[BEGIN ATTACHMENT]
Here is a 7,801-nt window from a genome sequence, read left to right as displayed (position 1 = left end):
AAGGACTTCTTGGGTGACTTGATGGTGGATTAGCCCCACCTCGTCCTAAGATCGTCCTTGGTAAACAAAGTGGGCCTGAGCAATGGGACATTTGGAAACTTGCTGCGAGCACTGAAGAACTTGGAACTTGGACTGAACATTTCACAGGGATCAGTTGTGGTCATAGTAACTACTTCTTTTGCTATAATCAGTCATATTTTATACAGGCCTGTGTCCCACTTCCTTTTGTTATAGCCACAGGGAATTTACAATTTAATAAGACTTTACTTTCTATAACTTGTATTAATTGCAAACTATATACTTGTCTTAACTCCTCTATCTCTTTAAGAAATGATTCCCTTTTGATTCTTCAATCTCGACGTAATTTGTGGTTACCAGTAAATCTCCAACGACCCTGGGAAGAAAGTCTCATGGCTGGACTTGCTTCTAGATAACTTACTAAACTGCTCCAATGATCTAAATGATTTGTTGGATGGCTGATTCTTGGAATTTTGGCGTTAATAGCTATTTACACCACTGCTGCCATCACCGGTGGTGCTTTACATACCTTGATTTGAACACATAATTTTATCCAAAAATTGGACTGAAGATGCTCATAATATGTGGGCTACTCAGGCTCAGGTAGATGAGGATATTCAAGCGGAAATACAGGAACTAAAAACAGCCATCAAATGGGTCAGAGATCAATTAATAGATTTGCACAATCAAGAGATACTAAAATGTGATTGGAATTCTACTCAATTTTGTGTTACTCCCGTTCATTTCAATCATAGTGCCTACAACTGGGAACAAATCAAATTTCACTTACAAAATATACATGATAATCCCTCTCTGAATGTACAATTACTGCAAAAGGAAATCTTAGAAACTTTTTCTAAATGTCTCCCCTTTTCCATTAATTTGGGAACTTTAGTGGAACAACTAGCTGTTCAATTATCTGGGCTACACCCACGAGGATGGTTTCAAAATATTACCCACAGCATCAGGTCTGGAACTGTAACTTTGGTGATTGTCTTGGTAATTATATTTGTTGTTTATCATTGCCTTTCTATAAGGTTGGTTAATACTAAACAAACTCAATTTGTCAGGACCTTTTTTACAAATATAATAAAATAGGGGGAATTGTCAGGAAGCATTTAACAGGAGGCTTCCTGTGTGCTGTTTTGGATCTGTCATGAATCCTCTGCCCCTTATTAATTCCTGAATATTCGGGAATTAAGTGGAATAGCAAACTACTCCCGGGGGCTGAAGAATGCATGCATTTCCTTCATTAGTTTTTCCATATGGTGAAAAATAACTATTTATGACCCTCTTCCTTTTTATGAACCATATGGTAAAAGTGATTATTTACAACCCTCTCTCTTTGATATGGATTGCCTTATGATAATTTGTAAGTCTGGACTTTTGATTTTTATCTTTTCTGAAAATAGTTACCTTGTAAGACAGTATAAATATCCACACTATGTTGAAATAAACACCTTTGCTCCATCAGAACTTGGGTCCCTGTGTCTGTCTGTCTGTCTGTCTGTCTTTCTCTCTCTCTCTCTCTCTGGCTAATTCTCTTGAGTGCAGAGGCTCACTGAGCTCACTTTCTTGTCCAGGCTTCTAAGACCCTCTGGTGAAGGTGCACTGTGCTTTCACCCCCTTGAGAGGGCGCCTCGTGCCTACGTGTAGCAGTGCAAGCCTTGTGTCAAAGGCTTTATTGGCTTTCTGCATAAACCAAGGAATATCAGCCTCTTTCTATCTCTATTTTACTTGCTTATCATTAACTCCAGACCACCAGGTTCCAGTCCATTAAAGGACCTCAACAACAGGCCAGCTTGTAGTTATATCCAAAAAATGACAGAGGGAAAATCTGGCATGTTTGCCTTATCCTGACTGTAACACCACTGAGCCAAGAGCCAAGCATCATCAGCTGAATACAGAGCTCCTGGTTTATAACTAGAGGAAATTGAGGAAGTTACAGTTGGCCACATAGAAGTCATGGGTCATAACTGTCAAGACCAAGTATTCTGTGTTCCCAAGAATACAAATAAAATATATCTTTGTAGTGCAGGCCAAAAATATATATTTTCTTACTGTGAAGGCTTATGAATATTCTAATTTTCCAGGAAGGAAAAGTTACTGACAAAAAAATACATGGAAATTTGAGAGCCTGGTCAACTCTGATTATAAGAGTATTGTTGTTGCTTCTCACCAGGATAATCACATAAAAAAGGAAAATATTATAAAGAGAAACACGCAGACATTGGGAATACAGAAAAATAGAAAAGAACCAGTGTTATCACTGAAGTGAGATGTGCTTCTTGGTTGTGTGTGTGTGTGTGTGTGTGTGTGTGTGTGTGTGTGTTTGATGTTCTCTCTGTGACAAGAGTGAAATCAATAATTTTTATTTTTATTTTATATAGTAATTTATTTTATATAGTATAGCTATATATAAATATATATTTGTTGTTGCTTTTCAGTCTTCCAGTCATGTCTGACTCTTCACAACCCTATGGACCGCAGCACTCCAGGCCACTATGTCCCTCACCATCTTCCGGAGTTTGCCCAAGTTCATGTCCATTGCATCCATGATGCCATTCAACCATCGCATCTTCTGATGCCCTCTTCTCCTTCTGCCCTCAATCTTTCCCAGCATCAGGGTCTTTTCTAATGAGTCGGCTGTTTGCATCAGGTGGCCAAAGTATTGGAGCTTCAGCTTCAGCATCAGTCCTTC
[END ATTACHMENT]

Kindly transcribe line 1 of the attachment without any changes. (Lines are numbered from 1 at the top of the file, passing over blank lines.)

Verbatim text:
Here is a 7,801-nt window from a genome sequence, read left to right as displayed (position 1 = left end):